Uruguay’s women’s teams, however, have been lackluster, to put it mildly. They are not the worst in CONMEBOL, but they have been historically in the bottom half. Uruguay’s senior national team is ranked 8th in CONMEBOL (out of 10, remember) and 69th overall. If Uruguay was in CONCACAF, they would rank between Haiti (6th in confederation; 60th overall) and Guatemala (7th in confederation; 81st overall). (FIFA.com Women’s Rankings page.) In its most recent match, according to FIFA.com’s unofficial match list, Uruguay lost 0:8 to France in a friendly last November (FFF.fr matchtracker).

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The fact that a lower-ranked CONMEBOL team has advanced to the U-17 WWC is not news. In the two previous cycles, CONMEBOL has had three slots each time, with Brazil qualifying for both previous Cups. Colombia (2008) and Venezuela (2010) both had 7th ranked senior teams when their U-17 teams qualified. (Paraguay in 2008; and Chile in 2010 were the other teams to qualify for the U-17 WWC from CONMEBOL.)

But, no team other than Brazil had won all its group matches in the U-17 championship. That is, until Uruguay did it this year.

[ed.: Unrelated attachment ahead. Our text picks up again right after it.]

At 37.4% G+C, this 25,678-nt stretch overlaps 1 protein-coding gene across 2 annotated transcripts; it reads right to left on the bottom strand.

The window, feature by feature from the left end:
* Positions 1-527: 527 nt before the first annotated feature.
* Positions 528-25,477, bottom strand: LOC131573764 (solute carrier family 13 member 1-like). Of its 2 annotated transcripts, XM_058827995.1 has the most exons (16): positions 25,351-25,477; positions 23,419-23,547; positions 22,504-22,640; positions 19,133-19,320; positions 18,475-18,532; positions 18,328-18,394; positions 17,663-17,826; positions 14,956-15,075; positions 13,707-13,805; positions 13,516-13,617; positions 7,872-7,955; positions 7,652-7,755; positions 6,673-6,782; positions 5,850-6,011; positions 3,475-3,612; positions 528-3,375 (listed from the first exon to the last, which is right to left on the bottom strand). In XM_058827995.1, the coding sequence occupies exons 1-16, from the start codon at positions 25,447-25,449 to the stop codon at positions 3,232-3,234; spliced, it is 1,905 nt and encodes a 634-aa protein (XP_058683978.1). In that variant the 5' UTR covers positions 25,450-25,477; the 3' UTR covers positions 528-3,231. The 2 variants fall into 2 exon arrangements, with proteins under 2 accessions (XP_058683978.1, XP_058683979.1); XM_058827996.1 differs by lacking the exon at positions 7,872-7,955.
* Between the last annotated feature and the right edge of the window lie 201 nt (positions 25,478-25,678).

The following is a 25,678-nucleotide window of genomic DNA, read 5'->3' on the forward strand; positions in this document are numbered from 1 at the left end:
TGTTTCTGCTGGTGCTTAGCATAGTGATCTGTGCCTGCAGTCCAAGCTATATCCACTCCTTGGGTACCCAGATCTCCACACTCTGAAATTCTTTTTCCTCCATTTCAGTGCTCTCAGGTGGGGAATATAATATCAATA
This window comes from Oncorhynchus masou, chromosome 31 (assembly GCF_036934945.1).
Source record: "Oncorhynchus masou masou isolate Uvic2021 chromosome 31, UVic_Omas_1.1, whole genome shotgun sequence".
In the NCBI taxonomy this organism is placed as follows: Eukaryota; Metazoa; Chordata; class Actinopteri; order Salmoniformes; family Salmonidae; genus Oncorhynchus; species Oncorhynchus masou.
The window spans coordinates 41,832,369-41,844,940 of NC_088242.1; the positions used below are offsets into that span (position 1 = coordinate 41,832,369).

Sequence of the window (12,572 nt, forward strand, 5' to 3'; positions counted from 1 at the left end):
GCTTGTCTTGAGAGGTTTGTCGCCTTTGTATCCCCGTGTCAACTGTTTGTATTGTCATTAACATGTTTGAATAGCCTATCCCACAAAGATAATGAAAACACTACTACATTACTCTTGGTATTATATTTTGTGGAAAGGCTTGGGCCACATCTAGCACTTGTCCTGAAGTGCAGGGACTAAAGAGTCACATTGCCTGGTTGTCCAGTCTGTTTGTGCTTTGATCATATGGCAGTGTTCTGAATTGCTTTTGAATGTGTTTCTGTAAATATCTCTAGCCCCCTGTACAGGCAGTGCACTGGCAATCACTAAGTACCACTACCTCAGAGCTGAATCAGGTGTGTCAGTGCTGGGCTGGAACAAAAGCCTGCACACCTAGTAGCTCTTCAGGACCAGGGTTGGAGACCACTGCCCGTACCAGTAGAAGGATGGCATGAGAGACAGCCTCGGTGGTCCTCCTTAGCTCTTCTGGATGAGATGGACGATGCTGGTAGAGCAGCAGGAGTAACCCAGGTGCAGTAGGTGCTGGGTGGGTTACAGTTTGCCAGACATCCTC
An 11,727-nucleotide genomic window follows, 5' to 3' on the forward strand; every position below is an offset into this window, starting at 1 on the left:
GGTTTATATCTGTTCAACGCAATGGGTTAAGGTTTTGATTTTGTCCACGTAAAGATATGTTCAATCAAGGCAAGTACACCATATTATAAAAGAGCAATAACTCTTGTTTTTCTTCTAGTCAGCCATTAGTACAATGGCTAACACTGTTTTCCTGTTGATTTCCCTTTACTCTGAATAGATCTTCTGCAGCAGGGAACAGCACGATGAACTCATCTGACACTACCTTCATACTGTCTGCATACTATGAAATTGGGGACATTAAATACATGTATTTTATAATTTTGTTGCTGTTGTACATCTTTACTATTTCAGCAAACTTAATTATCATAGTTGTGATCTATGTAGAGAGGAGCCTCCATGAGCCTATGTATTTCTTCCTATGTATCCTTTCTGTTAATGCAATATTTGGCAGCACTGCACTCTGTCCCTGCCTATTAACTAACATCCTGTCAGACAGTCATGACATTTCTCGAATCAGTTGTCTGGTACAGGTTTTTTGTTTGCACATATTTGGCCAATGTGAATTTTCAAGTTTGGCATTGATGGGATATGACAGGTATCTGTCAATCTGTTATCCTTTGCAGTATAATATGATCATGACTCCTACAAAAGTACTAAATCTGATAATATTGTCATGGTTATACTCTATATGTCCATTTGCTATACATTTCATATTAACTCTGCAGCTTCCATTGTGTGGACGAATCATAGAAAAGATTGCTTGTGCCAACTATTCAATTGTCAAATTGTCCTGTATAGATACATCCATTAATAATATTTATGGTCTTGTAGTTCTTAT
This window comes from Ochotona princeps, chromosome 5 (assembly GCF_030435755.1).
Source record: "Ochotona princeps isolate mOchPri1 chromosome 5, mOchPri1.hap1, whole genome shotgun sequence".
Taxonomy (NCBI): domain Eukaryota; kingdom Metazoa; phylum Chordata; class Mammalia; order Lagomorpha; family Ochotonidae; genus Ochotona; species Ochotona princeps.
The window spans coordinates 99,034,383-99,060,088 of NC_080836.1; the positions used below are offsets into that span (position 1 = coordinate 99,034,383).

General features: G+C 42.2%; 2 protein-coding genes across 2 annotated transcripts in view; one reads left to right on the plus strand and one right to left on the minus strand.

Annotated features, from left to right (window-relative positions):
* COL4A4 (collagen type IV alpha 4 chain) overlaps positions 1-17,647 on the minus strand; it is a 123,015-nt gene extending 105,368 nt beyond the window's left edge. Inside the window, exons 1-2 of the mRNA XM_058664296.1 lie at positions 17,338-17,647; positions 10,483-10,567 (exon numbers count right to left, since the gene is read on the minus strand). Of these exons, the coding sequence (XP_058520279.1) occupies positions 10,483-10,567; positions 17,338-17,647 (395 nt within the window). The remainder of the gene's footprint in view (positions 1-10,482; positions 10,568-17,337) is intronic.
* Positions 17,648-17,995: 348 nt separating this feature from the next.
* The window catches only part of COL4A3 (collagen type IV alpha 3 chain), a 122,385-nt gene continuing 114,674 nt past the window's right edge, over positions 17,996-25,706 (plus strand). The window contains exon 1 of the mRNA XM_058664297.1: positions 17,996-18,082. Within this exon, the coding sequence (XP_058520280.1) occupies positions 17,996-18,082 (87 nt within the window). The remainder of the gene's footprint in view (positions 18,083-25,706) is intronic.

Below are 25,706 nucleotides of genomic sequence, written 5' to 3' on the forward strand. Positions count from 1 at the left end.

Uruguay’s victories have not been easy, but they have been dramatic. In their six wins so far, two of those victories being come-from-behind (Bolivia, Peru). Also, three times Uruguay has let the other team equalize (Ecuador, Peru, Colombia). And, twice, Uruguay won with only ten woman due to ejections (a double yellow versus Peru in the 40th minute, a straight red versus Colombia in the 60th minute). And, most dramatically, two of those matches were won either in the last minute of normal time or extra-time (Bolivia, Colombia.)

Uruguay has one more final phase group match, versus Brazil, who, with a 3:1 come-from-behind victory over Colombia, have also qualified for the U-17 WWC. Uruguay needs a win over Brazil to be crowned champions of South America, while Brazil can earn the title with just a draw.

Uruguay’s goleadora is Yamila Badell ( b. 1-Mar-1996) who scored 9 goals, including an impressive 4-goal performance against Argentina in the final group phase. Badell is the daughter of Gustavo Badell (es.Wikipedia), who played professionally in Uruguay and a few other South American countries.

Badell is one of nine players on the roster from Uruguay’s Colon FC. The other eight players include two sisters and the apparent daughter of the head coach.

*Updated: There was some discrepancy, but the official tally appears to be nine goals. See the note, immediately below, in the summary for the first match.